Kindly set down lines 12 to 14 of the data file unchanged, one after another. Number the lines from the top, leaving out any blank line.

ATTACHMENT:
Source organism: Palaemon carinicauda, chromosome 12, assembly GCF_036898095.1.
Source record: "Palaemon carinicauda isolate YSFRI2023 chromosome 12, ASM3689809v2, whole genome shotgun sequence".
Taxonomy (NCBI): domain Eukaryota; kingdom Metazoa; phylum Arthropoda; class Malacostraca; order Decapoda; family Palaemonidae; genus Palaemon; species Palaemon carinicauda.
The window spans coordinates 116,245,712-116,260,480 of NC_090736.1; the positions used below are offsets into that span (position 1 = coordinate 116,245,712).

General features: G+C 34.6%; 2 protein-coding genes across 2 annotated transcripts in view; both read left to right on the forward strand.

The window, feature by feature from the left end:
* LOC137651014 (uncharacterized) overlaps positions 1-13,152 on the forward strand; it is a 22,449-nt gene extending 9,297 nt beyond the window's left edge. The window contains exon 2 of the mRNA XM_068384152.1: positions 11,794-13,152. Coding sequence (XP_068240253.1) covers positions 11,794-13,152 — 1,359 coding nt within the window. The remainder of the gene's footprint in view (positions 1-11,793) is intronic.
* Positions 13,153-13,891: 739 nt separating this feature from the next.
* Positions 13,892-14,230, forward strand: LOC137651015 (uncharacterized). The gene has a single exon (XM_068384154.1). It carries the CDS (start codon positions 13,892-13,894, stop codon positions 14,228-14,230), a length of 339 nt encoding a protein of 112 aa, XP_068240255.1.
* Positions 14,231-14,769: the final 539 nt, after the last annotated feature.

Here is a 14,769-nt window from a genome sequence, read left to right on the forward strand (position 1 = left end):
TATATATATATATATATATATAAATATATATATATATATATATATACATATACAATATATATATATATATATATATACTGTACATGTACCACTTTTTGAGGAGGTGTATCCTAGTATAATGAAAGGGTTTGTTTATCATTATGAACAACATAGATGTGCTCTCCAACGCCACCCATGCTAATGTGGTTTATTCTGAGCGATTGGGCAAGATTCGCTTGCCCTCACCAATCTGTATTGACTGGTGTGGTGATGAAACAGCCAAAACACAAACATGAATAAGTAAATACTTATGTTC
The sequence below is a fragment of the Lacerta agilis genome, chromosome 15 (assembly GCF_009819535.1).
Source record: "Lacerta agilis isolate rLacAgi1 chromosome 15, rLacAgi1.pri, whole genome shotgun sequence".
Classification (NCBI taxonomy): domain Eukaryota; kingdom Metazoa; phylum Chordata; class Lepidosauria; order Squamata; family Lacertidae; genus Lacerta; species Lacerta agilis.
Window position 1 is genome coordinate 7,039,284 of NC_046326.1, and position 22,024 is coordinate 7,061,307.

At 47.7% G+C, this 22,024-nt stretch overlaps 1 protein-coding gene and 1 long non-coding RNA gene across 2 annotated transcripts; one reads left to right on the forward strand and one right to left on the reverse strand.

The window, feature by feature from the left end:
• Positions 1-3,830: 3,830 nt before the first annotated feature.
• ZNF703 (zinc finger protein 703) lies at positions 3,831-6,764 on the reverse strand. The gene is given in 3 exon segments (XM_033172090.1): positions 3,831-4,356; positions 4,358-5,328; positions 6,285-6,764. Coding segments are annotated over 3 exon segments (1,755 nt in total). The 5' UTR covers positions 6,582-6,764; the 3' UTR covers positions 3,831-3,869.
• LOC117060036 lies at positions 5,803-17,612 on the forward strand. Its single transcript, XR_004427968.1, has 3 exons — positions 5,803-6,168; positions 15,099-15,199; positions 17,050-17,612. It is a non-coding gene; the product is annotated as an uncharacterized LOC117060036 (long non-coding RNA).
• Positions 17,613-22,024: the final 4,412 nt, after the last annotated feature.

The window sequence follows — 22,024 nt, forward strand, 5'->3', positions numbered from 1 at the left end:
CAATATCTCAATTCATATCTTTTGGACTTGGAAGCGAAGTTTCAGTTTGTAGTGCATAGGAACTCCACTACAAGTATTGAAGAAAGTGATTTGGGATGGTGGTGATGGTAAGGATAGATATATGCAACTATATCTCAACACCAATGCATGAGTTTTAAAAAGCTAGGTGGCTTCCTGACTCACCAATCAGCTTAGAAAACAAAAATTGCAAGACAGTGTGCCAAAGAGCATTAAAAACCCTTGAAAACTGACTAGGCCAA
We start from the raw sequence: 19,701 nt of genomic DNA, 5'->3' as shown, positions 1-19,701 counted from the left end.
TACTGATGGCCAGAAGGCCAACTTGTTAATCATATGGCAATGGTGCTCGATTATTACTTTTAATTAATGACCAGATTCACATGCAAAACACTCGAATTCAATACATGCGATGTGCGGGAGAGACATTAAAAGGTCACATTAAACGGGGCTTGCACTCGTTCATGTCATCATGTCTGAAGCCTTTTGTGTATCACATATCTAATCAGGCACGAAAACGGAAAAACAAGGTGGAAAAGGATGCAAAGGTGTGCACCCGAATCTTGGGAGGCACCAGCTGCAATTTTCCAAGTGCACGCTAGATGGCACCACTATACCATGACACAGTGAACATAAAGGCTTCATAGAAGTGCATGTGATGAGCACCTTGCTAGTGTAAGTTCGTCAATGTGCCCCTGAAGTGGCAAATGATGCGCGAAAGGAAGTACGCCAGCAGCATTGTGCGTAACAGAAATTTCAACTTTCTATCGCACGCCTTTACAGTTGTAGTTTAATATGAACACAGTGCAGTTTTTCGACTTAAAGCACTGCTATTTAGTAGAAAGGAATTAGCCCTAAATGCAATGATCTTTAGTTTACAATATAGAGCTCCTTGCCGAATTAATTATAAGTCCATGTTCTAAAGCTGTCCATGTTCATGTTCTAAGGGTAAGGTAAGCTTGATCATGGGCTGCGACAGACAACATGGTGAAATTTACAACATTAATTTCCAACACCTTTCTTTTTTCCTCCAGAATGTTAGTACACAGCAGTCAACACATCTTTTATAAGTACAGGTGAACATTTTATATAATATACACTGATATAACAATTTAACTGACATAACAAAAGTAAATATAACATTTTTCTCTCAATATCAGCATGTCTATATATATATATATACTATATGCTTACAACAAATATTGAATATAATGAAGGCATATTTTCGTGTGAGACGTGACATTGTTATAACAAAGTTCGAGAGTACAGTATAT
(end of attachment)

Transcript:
TATATATATATATATATATATAAATATATATATATATATATATATACATATACAATATATATATATATATATATATACTGTACATGTACCACTTTTTGAGGAGGTGTATCCTAGTATAATGAAAGGGTTTGTTTATCATTATGAACAACATAGATGTGCTCTCCAACGCCACCCATGCTAATGTGGTTTATTCTGAGCGATTGGGCAAGATTCGCTTGCCCTCACCAATCTGTATTGACTGGTGTGGTGATGAAACAGCCAAAACACAAACATGAATAAGTAAATACTTATGTTC
The sequence below is a fragment of the Lacerta agilis genome, chromosome 15 (assembly GCF_009819535.1).
Source record: "Lacerta agilis isolate rLacAgi1 chromosome 15, rLacAgi1.pri, whole genome shotgun sequence".